Health Care Analysis

, Volume 11, Issue 4, pp 279–286 | Cite as

Italian Drug Policy: Ethical Aims of Essential Assistance Levels

  • Alessandra Bernardi
  • Renzo Pegoraro
Article

Abstract

In 2001 the Italian Government defined Essential Assistance Levels (LEA), which can be considered as an important step forward in the health care system. The Italian health care system would provide payment of essential and uniform aid services in order to safeguard many values such as human dignity, personal health, equal assistance and good health practices. The Ministry of Health has worked to rationalize the National Formulary and to define evaluation methods for drugs in order to choose what to reimburse without penalizing the rights of the individual and society.

This paper describes how this job of rationalization was done and tries to illustrate the choices made in Italy by the use of two meaningful examples (statins and rivastigmine).

Essential Assistance Levels (LEA) statins rivastigmine Italian drug policy ethical aims pharmaceutical expenditure 

Preview

Unable to display preview. Download preview PDF.

Unable to display preview. Download preview PDF.

References

  1. Atella, V. (2000) Drug Cost Containment Policies in Italy: Are They Really Effective in the Long-Run? The Case of Minimum Reference Price. Health Policy 50, 197-218.Google Scholar
  2. Begaud, B., Bergman, U., Eichler, H. G., Leufkens, H. G., and Meier, P. J. (2000) Drug Reimbursement: Indicators of Inappropriate Resource Allocation. British Journal of Clinical Pharmacology 54, 528-534.Google Scholar
  3. Braga, M., and Cislaghi, C. (2000) The Evaluation of Efficacy and Efficiency in the Health Care Sector: Separate or Integrated Moments? Annali di Igiene 14, 409-418.Google Scholar
  4. Fattore, G., and Jommi, C. (2000) The New Pharmaceutical Policy in Italy. Health Policy 46, 21-41.Google Scholar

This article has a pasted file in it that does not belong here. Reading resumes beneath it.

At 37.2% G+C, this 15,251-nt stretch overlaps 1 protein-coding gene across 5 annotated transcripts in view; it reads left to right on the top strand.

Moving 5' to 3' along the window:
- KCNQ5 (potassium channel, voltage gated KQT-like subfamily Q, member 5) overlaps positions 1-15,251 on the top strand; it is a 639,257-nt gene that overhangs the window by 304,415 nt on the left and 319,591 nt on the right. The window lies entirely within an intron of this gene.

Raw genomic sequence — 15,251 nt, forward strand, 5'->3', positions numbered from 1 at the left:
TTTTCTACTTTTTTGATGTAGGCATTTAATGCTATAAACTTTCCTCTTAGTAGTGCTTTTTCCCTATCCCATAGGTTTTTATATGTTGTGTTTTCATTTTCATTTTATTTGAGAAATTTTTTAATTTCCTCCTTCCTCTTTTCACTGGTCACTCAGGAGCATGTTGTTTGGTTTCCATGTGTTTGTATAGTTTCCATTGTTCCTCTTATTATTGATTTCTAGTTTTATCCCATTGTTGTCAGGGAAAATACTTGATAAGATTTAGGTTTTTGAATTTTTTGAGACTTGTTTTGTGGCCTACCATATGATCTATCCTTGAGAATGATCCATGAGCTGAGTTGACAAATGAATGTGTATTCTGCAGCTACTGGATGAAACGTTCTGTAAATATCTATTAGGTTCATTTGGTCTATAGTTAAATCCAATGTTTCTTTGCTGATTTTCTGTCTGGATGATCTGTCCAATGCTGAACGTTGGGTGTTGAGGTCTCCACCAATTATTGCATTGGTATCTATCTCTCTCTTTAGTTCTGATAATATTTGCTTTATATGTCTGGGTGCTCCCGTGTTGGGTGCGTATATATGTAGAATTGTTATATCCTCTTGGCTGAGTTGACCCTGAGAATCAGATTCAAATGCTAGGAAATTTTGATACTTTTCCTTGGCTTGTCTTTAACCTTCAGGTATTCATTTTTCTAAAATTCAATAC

5. Pavenik, N. (2000) Do Pharmaceutical Price Respond to Potential Patient Out-of-Pocket Expenses? RAND Journal of ECONOMICS 33, 469-487.Google Scholar
  6. Rice, N., and Smith, P. C. (2000) Capitation and Risk Adjustment in Health Care. Health Care Management Science 3, 73-75.Google Scholar
  7. Sacks, F. M., Pfeffer, M. A., Moye, L. A., Rouleau, J. L., Rutherford, J. D., Cole, T. G., Brown, L., Warnica, J. W., Arnold, J. M., Wun, C. C., Davis, B. R., and Braunwald, E. (2000) The Effect of Pravastatin on Coronary Events After Myocardical Infarction in Patients With Average Cholesterol Levels. Cholesterol and Recurrent Events Trial Investigators. New England Journal of Medicine 335, 1001-1009.Google Scholar
  8. Shepherd, J., Cobbe, S. M., Ford, I., Isles, C. G., Lorimer, A. R., Macfarlane, P. W., McKillop, J. H., and Packard, C. J., The West of Scotland Coronary Prevention Study Group. (2000) Prevention of Coronary Heart Disease With Pravastatin in Men With Hypercholesterolemia. New England Journal of Medicine 333, 1301-1307.Google Scholar
  9. The Long Term Interventions With Pravastatin in Ischemic Disease (LIPID) Study Group. (2000) Prevention of Cardiovascular Events and Death With Pravastatin in Patients With Coronary Heart Disease and a Broad Range of Initial Cholesterol Levels. New England Journal of Medicine 339, 1349.Google Scholar
  10. The Scandinavian Simvastatin Survival Study Group. (2000) Randomised Trial of Cholesterol Lowering in 4.444 Patients With Coronary Heart Disease. The Scandinavian Simvastatin Survival Study. Lancet 344, 1383.Google Scholar
  11. Trabucchi, M. (2000) An Economic Perspective on Alzheimer's Disease. Journal of Geriatric Psychiatry and Neurology 12, 29-38.Google Scholar

Copyright information

© Kluwer Academic Publishers 2003

Authors and Affiliations

  • Alessandra Bernardi
    • 1
  • Renzo Pegoraro
    • 1
  1. 1.Fondazione LanzaPadovaItaly

Personalised recommendations